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California Takes Action to Prepare for the Upcoming Wet Season

WHAT TO KNOW: $95 million in funding from the 2023-24 state budget was recently made available to support flood preparedness and recovery projects in at-risk communities. The state is providing local partners with flood fighting materials and training, and supporting pre-season emergency response coordination across California.

SACRAMENTO – During Flood Preparedness Week, Governor Gavin Newsom highlighted the state’s ongoing work to prepare for another potential wet winter, including more flood fighting materials prepositioned in vulnerable communities and $95 million in funding recently made available for various projects to repair levees, enhance flood diversion and recharge capacity, and support communities impacted by record flooding this year.

This funding is in addition to the $40 million that was previously provided to the communities of Pajaro and Planada for flood relief this summer, including direct relief to residents and workers regardless of documentation and citizenship status. The Governor, in partnership with the Legislature, invested a total of $436 million in the most recent budget to support flood response and projects to protect communities from future flooding.

What Governor Newsom said: “As we head into another wet season, the state is moving quickly to shore up protections for at-risk communities, continue supporting impacted residents, and invest in the tools needed to meet the challenges of extreme weather across the state.”

The $95 million in funding highlighted today includes:

  • $67 million for DWR to support critical repair of levees impacted by the storms and flood diversion and recharge enhancements.
  • $14 million to the State Water Resources Control Board to support domestic wells impacted by flooding.
  • $11.7 million in additional funding for the Storm Assistance for Immigrants project to support direct assistance to Californians experiencing hardship due to the storms from December 2022 through April 2023 and who are ineligible for federal assistance due to immigration status.
  • $2.3 million to begin the next phase of a project to repair damage to the Animal Health and Food Safety Laboratory in Tulare County operated by the University of California.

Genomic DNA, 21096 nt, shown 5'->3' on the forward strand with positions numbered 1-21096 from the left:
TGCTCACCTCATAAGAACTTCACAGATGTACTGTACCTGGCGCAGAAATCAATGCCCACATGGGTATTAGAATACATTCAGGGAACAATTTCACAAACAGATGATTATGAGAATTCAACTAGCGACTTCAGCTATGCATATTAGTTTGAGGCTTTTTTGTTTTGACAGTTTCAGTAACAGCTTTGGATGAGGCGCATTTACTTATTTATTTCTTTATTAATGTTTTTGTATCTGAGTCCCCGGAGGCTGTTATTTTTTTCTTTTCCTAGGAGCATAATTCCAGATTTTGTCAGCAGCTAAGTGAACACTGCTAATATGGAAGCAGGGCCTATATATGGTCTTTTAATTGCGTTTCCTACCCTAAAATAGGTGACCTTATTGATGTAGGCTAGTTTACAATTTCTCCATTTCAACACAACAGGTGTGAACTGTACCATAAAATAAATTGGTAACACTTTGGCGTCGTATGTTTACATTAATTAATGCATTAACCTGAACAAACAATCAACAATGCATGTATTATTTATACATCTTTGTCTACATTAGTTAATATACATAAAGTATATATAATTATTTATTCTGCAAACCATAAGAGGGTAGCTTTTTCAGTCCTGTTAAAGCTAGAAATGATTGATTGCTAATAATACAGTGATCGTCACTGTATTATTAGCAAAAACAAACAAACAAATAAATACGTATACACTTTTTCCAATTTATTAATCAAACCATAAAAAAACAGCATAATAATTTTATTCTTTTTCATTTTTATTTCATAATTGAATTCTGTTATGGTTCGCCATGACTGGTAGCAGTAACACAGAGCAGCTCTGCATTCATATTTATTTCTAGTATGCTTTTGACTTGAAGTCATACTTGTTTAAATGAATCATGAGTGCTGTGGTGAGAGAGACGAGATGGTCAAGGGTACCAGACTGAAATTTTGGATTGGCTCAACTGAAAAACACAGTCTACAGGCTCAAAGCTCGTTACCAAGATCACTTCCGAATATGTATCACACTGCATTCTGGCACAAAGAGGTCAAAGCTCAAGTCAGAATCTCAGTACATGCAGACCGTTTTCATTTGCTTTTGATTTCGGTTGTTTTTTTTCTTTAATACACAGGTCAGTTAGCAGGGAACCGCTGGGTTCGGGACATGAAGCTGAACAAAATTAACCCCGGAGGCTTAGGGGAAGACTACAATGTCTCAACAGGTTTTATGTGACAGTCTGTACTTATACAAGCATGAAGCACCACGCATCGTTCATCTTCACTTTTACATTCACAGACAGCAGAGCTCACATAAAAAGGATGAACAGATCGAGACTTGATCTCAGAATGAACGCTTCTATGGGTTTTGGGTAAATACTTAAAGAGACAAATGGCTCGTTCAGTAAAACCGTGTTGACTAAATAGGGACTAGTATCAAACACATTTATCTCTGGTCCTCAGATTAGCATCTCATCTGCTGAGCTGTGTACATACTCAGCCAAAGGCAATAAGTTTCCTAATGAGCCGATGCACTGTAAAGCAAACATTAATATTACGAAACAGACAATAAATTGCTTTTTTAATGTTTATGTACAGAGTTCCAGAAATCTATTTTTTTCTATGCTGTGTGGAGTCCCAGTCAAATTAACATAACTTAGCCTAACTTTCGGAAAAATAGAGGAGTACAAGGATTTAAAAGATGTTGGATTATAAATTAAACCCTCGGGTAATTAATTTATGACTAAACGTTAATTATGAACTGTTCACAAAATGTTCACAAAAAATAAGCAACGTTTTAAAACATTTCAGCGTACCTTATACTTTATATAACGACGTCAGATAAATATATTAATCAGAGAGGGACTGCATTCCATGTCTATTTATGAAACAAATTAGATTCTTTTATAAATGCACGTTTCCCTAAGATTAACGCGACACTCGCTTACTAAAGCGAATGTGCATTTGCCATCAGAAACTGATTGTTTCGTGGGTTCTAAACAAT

Here’s what else the state is doing:

  • The Department of Water Resources (DWR) has more flood fighting materials pre-positioned at more locations, including 2.4 million more sandbags this water year.
  • The State-Federal Flood Operations Center is supporting pre-season emergency response coordination across the state to give local counties and communities the resources and training needed to respond to potential flooding.
  • DWR and the U.S. Bureau of Reclamation are closely coordinating to ensure the state’s reservoirs have flood space available under a second year of flood conditions, and store as much water as possible.
  • Earlier this month, the Governor signed AB 876 by Assembly Speaker Robert Rivas, an urgency measure to expedite critical levee upgrades and speed up construction of the Pajaro River Flood Risk Management Project, while maintaining important environmental and water quality protections. The Governor previously signed legislation in 2021 and 2022 to advance funds for the project and cover up to 100 percent of non-federal costs.
  • DWR supports forecast-informed reservoir operations (FIRO) assessments, which use improved weather and water forecasts to help reservoir operators decide when to release or hold water.
  • Forecasting and warning data from tools and research developed by DWR and academic partners this year help keep partner agencies and the public up to date on potential flood threats during storms and inform emergency response efforts.

DWR is participating in events this week to raise public awareness of flood risk and highlight the work by state, federal and local partners to protect communities. More information can be found here.

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